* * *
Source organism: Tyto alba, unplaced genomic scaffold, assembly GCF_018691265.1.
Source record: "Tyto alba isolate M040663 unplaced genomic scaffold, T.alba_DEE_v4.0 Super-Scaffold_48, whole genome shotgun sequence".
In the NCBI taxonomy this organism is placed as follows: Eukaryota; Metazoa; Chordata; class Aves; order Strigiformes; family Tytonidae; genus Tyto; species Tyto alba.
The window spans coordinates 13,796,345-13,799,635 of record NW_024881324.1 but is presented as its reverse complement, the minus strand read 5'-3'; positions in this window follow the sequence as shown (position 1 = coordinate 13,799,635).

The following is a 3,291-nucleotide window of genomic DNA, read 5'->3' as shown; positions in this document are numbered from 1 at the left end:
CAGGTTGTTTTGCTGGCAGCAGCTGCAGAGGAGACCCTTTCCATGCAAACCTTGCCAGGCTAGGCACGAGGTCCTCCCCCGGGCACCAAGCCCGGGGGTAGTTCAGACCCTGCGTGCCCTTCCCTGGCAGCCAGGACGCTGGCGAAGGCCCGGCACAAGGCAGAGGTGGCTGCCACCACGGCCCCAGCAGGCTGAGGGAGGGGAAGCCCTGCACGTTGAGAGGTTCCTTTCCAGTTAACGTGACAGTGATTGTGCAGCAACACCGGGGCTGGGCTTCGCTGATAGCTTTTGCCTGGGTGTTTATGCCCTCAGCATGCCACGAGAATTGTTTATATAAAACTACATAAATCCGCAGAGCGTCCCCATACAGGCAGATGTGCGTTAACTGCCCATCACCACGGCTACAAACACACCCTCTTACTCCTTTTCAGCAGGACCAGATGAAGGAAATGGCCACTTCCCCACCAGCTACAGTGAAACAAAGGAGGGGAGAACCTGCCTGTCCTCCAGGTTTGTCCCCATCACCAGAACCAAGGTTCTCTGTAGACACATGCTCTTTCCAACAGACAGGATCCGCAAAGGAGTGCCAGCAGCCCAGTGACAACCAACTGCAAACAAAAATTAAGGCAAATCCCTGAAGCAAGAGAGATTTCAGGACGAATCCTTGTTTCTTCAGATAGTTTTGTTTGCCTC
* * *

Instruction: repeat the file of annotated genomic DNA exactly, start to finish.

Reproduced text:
Source organism: Tyto alba, unplaced genomic scaffold, assembly GCF_018691265.1.
Source record: "Tyto alba isolate M040663 unplaced genomic scaffold, T.alba_DEE_v4.0 Super-Scaffold_48, whole genome shotgun sequence".
In the NCBI taxonomy this organism is placed as follows: Eukaryota; Metazoa; Chordata; class Aves; order Strigiformes; family Tytonidae; genus Tyto; species Tyto alba.
The window spans coordinates 13,796,345-13,799,635 of record NW_024881324.1 but is presented as its reverse complement, the minus strand read 5'-3'; positions in this window follow the sequence as shown (position 1 = coordinate 13,799,635).

The following is a 3,291-nucleotide window of genomic DNA, read 5'->3' as shown; positions in this document are numbered from 1 at the left end:
CAGGTTGTTTTGCTGGCAGCAGCTGCAGAGGAGACCCTTTCCATGCAAACCTTGCCAGGCTAGGCACGAGGTCCTCCCCCGGGCACCAAGCCCGGGGGTAGTTCAGACCCTGCGTGCCCTTCCCTGGCAGCCAGGACGCTGGCGAAGGCCCGGCACAAGGCAGAGGTGGCTGCCACCACGGCCCCAGCAGGCTGAGGGAGGGGAAGCCCTGCACGTTGAGAGGTTCCTTTCCAGTTAACGTGACAGTGATTGTGCAGCAACACCGGGGCTGGGCTTCGCTGATAGCTTTTGCCTGGGTGTTTATGCCCTCAGCATGCCACGAGAATTGTTTATATAAAACTACATAAATCCGCAGAGCGTCCCCATACAGGCAGATGTGCGTTAACTGCCCATCACCACGGCTACAAACACACCCTCTTACTCCTTTTCAGCAGGACCAGATGAAGGAAATGGCCACTTCCCCACCAGCTACAGTGAAACAAAGGAGGGGAGAACCTGCCTGTCCTCCAGGTTTGTCCCCATCACCAGAACCAAGGTTCTCTGTAGACACATGCTCTTTCCAACAGACAGGATCCGCAAAGGAGTGCCAGCAGCCCAGTGACAACCAACTGCAAACAAAAATTAAGGCAAATCCCTGAAGCAAGAGAGATTTCAGGACGAATCCTTGTTTCTTCAGATAGTTTTGTTTGCCTC